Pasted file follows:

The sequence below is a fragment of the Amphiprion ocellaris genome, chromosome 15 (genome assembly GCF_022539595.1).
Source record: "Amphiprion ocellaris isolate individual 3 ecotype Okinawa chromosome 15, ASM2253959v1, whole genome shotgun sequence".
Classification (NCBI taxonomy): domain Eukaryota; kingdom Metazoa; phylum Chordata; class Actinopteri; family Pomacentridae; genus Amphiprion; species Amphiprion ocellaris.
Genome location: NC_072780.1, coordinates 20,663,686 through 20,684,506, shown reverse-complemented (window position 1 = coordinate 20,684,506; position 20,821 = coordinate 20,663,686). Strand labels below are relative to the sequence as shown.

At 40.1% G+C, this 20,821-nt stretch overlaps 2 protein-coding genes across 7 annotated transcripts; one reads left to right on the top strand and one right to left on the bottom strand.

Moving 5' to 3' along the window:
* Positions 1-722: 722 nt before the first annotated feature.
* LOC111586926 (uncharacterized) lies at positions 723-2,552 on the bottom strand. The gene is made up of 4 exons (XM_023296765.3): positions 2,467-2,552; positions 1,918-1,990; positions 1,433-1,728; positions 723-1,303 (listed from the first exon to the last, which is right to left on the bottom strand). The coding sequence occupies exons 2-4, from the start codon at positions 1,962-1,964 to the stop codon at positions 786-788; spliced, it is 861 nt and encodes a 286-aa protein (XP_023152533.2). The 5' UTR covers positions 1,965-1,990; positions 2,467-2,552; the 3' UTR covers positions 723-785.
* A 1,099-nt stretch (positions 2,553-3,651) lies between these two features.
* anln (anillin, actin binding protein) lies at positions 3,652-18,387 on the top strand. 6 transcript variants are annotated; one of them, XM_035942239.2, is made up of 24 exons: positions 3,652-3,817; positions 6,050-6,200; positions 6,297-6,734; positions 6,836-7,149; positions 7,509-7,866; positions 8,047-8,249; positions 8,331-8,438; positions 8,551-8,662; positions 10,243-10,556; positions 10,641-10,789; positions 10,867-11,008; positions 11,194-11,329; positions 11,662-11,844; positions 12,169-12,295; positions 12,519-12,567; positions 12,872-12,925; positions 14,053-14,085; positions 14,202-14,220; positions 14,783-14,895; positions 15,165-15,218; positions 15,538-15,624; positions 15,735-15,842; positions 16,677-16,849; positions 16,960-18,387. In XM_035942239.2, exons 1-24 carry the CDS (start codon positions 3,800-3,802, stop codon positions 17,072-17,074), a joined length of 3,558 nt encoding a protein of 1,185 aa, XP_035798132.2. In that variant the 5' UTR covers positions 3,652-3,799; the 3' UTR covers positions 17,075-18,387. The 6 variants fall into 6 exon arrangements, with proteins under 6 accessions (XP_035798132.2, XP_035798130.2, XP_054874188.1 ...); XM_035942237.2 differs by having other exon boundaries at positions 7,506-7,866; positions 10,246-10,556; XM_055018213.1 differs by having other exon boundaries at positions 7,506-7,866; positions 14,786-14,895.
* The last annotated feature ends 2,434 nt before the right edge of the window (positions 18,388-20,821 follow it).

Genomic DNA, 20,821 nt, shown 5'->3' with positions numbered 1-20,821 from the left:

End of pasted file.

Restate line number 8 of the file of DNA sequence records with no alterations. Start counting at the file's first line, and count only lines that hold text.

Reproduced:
* LOC111586926 (uncharacterized) lies at positions 723-2,552 on the bottom strand. The gene is made up of 4 exons (XM_023296765.3): positions 2,467-2,552; positions 1,918-1,990; positions 1,433-1,728; positions 723-1,303 (listed from the first exon to the last, which is right to left on the bottom strand). The coding sequence occupies exons 2-4, from the start codon at positions 1,962-1,964 to the stop codon at positions 786-788; spliced, it is 861 nt and encodes a 286-aa protein (XP_023152533.2). The 5' UTR covers positions 1,965-1,990; positions 2,467-2,552; the 3' UTR covers positions 723-785.